User rights can be controlled in User Manager/User Manager for Domains and are machine specific, except for domain controllers which all maintain identical user rights. For example, let's say you wanted to allow one group of people to backup information on Domain Controllers, but a different group to be able to restore information. Here you could create 2 local groups on the PDC called Backup Only and Restore Only. You give the Backup files and folders right to the Backup Only group and the Restore files and folders right to the Restore Only group. Remember that all account information on the PDC, including user rights, is automatically synchronised with the BDC's so the groups and their rights will be available on all Domain Controllers.
An account policy gives you some important controls concerning who can log in to the system. Some important parameters are:
Minimum password length.
Minimum and Maximum age of passwords.
Uniqueness of passwords.
How many logon attempts can be made before the account is locked out.
How long accounts remain locked out.
Account policy is also controlled in User Manager/User Manager for Domains and is again machine specific. However, the domain account policy on the domain controllers applies wherever a domain account is used to log on.
Auditing Changes to Account Information
It is possible to make a record of attempts to change information to account information using the Audit facility and reviewing the security logs created. This is covered in more detail in a different section - Auditing.
User Accounts can be organised into groups. There are two types of groups; Global groups and Local groups.
Global groups are created and stored on Domain Controllers and so are available to the whole domain. They are simply a collection of domain users. For example a Sales global group might include all of the users who work in the Sales department.
Local groups are created and stored on individual machines and so are machine specific. They can contain local user accounts, domain user accounts and domain global groups.
Although it is possible when sharing resources to give access permissions to local groups, global groups or even individual user accounts, Microsoft recommends the following strategy for granting access permissions. In a domain environment you organise users into global groups. Then you put global groups into local groups and give the local groups access to resources. It is a good strategy and since it is recommended, it would be a good idea to remember it for the exam. A useful way to remember this is to see it as the UGLY rule: Users - Global - Local - Yes!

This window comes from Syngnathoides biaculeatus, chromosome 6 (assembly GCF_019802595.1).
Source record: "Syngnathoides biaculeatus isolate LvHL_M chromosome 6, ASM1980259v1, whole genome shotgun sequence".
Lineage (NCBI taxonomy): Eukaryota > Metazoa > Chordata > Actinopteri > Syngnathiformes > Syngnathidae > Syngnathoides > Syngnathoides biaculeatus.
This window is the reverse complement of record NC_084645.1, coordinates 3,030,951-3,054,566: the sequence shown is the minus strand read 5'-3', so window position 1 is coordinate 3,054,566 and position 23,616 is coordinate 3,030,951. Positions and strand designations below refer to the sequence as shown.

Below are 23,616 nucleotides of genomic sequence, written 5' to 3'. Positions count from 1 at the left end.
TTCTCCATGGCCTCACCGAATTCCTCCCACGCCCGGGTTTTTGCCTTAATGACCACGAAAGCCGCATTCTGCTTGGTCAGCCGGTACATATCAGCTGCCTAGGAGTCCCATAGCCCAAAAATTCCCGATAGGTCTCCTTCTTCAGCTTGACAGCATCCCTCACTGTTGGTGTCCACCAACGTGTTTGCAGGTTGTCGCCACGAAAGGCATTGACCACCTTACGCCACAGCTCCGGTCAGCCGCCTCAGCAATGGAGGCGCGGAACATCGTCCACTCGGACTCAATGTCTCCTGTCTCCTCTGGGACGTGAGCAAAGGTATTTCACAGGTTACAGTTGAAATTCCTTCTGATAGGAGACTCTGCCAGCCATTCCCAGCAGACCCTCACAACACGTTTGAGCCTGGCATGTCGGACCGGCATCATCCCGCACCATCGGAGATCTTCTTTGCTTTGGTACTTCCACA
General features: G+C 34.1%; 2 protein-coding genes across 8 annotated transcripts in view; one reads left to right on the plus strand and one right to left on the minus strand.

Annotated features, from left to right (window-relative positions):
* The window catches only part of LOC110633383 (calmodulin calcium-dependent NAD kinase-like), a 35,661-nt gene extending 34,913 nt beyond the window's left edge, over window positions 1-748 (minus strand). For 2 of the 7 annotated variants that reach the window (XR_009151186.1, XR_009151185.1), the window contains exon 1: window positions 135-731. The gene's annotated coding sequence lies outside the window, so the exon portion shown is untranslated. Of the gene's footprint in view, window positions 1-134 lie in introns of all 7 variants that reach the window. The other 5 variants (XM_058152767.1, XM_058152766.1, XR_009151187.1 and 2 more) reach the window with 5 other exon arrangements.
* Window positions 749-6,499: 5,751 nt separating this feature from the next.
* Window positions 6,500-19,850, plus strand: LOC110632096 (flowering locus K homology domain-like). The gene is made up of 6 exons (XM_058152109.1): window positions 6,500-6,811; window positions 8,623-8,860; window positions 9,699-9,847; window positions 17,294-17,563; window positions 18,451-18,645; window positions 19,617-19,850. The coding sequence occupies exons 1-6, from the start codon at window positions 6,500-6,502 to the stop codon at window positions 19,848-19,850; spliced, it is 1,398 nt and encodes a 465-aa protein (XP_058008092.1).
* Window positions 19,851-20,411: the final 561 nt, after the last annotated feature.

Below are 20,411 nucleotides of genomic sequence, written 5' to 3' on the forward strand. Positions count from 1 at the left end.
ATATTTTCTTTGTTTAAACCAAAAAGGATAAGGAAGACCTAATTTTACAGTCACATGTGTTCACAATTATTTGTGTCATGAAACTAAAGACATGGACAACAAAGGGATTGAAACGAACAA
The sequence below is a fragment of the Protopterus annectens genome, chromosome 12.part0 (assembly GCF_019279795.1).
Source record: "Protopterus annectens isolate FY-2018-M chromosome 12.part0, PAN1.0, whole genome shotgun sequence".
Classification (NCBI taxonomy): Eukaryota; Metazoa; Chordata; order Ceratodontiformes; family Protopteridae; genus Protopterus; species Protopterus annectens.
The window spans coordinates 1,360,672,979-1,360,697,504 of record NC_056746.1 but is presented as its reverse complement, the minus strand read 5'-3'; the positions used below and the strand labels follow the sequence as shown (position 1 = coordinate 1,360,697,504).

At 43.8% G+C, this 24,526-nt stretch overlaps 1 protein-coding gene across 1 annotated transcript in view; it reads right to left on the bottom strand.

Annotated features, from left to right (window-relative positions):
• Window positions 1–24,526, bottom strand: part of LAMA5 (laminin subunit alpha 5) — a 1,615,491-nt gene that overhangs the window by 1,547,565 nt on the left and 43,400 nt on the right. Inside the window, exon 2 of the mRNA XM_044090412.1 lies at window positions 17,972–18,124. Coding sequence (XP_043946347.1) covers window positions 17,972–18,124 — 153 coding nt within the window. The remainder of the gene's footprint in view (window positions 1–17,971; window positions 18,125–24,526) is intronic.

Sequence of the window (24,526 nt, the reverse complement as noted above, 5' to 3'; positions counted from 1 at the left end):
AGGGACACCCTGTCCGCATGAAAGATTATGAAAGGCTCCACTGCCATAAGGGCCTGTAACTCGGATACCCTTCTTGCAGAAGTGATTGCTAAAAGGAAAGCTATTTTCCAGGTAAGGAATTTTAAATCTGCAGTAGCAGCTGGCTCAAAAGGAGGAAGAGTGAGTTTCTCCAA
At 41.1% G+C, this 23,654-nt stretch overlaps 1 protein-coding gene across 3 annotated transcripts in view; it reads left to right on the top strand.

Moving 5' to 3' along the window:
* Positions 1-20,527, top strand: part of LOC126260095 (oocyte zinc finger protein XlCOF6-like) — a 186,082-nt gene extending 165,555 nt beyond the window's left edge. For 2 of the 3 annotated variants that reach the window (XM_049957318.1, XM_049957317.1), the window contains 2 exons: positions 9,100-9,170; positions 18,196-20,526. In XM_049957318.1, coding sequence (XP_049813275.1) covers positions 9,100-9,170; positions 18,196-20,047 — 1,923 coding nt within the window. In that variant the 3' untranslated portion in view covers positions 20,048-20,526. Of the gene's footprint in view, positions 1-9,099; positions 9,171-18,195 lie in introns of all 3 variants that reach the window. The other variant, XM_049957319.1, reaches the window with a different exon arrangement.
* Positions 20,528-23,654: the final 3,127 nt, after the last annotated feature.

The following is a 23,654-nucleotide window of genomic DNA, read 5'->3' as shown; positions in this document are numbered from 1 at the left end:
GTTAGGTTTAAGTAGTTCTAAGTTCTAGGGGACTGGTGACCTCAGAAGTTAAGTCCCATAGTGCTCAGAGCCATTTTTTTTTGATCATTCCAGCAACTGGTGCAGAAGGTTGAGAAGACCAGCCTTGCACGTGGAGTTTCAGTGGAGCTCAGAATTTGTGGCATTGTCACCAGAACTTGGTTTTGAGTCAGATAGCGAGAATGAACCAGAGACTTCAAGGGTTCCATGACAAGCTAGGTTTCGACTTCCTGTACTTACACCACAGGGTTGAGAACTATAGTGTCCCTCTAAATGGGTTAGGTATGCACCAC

For example, the Sales Account Executives need to print to a colour-printing device on the machine called TYNDALE. Following the UGLY rule create a global group called Account Executives and make all of the account executives members of that group. Then create a local group on TYNDALE called Colour Printers and put the global group Account Executives into the Colour Printers group. Finally give print permission to the Colour Printers group.
If a new Account Executive called Fred joins the company, all you have to do is add Fred's user account to the global group Account Executives and he will also be able to use the printer. This can be done when his domain account is created in User Manager for Domains and means that you don't have to make any changes on the machine with the printer. In other words administration has been centralised.
When NT is installed a number of built-in groups are created. Which groups are created depends on whether the machine will be a Workstation, Server or Domain Controller.
All machines receive the 4 Local groups; Users, Administrators, Guests and Backup Operators. All local user accounts are automatically made members of the Users group when they are created. The Administrator built-in user account is automatically a member of the Administrators group. The Guest built-in account is automatically a member of the Guests group. Backup Operators is empty by default, but members can perform backup and restore operations.